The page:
Jonathan Salem Baskin | June 29th 2012 | @EG_MgtThinking
It’s much easier to talk about engagement, conversation, and all the activities that brands spend billions annually to deliver. But doing so without addressing the basic human need for truth is like opening a beautiful new restaurant and neglecting to stock the kitchen. Or hanging an art museum full of empty frames. Or building bridges and roads to nowhere. It’s all process without meaning.
Here’s the deal: Entertainment is to new media what porn used to be to the Internet.
Entertainment is what got people involved and mildly enthused in the early days of social media, but it’s 2012 already and those days are over. Internet use is nearing ubiquity in most developed markets (and many that aren’t), and the aggregate numbers of people and hours spent using social technologies of one sort or another are in the many hundreds of millions. The social media revolution is over, and social media won.
In fact, the phrase is redundant now. There are no social media because all media are social. People are social, too. They always were. So we can stop pretending that our job as marketers is to present our branded content to consumers, encouraging them to socialize with one another, or otherwise finding ways to get them to waste their time.
Instead, we need to recognize what’s happening: They’re using peer-to-peer conversations to discover truths about businesses and institutions in their lives, and primarily relying on their most intimately close and real-world relationships upon which to get counsel and affirmation for their decisions.
And what are we doing? Perfecting our ability to be funny and irrelevant. Flushing billions down the toilet, which we then describe with buzzwords and congratulate one another with awards.
It’s 2012 and we marketers need to come to terms with the fact that people don’t wake up in the morning wishing they had closer relationships with their toothpaste brand, or hoping to converse more intimately with their favorite hamburger chain. It’s no longer enough to pretend that your brand (or government agency, or non-profit organization) is talking to people. They’re talking about what you and your work associates have chosen to do with your time and money, and they know that anything you present to them in whatever voice you assume had to have originated from other people, just like them, and not from your brand.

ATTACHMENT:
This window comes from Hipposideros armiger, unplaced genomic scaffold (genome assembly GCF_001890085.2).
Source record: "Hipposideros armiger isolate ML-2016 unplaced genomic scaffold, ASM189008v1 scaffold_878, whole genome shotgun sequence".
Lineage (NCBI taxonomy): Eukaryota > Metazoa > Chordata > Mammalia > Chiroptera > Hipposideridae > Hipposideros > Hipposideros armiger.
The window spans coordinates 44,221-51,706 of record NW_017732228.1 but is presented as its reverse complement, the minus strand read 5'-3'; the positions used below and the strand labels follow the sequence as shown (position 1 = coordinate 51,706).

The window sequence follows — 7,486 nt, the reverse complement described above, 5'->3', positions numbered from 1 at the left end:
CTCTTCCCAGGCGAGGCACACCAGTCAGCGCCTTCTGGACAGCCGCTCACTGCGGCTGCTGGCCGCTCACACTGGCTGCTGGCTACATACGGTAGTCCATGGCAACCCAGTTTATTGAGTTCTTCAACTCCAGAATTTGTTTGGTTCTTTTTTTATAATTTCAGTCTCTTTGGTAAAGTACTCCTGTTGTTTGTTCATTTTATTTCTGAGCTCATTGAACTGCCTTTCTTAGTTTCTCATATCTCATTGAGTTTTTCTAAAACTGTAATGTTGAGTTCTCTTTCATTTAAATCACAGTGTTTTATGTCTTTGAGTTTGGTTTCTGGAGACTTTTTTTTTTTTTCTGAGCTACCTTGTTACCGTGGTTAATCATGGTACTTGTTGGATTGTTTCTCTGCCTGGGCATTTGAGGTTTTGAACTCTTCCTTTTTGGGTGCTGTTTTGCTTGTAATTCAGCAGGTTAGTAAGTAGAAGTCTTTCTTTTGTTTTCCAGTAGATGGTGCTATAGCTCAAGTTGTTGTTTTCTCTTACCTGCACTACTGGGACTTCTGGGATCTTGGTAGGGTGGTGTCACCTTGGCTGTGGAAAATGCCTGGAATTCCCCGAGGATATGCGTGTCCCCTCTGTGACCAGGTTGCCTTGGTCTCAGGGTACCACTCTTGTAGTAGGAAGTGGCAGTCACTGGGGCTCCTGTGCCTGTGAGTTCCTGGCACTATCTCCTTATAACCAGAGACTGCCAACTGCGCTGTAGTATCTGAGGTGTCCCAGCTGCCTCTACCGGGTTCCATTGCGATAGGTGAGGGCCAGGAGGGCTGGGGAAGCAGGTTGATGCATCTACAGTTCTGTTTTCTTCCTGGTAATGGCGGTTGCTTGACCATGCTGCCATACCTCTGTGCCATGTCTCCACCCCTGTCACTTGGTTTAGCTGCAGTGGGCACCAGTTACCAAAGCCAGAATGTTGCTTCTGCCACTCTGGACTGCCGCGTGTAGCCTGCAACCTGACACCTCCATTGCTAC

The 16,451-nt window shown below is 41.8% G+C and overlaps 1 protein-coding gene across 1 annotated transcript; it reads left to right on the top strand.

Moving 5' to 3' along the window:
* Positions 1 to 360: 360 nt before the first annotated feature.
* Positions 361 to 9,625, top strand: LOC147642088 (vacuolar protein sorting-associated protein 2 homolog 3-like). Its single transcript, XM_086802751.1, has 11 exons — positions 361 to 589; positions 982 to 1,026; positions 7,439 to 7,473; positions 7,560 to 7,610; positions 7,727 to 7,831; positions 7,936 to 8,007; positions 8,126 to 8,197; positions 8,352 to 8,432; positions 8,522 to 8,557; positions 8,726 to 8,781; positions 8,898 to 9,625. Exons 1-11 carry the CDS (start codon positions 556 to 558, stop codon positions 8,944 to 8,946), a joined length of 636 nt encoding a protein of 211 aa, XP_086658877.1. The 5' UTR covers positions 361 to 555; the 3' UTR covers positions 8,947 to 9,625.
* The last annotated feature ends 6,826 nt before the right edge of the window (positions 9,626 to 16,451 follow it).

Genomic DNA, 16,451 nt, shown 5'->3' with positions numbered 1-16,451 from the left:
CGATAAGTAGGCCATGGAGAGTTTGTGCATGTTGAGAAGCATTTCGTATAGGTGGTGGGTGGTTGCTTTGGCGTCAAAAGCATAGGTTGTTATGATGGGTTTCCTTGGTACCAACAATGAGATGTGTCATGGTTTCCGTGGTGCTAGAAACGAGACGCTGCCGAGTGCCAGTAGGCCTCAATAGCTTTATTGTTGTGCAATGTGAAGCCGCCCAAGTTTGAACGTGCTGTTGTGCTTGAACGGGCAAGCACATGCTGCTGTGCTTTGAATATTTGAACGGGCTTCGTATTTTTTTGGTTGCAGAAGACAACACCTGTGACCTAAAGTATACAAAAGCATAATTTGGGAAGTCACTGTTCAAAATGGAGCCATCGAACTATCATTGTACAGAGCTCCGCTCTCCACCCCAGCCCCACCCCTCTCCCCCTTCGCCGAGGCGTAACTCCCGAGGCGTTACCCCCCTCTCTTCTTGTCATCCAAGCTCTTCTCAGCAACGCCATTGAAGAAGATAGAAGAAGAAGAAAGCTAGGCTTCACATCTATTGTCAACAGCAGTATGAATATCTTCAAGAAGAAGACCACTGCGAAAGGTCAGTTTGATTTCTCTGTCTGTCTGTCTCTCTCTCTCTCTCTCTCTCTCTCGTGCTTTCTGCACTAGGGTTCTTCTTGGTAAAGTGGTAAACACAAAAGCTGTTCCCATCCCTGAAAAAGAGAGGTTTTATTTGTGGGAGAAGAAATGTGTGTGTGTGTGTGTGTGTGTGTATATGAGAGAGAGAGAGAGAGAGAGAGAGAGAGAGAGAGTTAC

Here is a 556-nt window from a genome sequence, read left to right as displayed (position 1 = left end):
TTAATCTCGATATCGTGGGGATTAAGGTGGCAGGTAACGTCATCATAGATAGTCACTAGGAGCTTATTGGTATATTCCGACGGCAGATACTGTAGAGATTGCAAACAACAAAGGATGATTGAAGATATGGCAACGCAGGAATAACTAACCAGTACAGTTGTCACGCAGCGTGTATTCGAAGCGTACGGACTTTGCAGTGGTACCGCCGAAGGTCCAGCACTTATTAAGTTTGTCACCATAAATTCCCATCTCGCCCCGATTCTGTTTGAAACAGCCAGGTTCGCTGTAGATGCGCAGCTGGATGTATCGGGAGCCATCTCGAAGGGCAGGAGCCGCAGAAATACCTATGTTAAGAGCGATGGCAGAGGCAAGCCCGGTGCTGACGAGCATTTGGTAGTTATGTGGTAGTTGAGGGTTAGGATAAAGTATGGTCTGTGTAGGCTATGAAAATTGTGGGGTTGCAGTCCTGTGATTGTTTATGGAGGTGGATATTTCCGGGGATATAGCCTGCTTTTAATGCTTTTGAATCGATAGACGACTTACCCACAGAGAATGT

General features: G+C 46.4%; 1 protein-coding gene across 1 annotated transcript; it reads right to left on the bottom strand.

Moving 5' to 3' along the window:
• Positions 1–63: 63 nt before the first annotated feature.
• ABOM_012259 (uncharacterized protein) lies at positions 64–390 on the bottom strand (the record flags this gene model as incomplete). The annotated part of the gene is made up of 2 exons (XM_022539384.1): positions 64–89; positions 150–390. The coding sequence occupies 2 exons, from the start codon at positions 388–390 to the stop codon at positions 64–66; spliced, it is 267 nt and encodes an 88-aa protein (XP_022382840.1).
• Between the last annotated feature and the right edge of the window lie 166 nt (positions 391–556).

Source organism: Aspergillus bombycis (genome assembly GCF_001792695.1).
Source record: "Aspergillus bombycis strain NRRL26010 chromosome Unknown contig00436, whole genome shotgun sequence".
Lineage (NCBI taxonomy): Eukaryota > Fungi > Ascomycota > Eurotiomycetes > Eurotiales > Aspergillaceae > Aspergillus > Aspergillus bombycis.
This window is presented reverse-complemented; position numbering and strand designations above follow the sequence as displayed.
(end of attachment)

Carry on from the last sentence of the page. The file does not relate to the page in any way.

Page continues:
They also no longer trust what you have to say, so the language of their conversations...the very grammar of social experience...is made up of facts, personal experiences, trusted opinions, and collective wisdom, not the entertaining content you create.
Branding? That was a cutting-edge idea for communicators in the 1950s. The world has changed since then, and if you were strategizing your marketing communications for this environment instead of the one a half-century ago, you’d be doing it very differently. Making fewer emotional or associative claims for your product or service. Presenting information to the world in conjunction with third parties. Making small points that are inarguably true instead of trying to architect extended, broad arguments. Addressing what people already know and do instead of assuming you have the authority or capacity to “educate” them to go in another direction.
Want to have authority and credibility? Stop being stupid and doing everything you can to waste consumers’ time, however pleasantly. Stop trying to manipulate what they think or experience, and stop coming up with convoluted explanations for why your repeat failed experiments are actually successes.
Start telling them truths that they can choose to use or discard. It’s what they talk about. It’s time you did, too.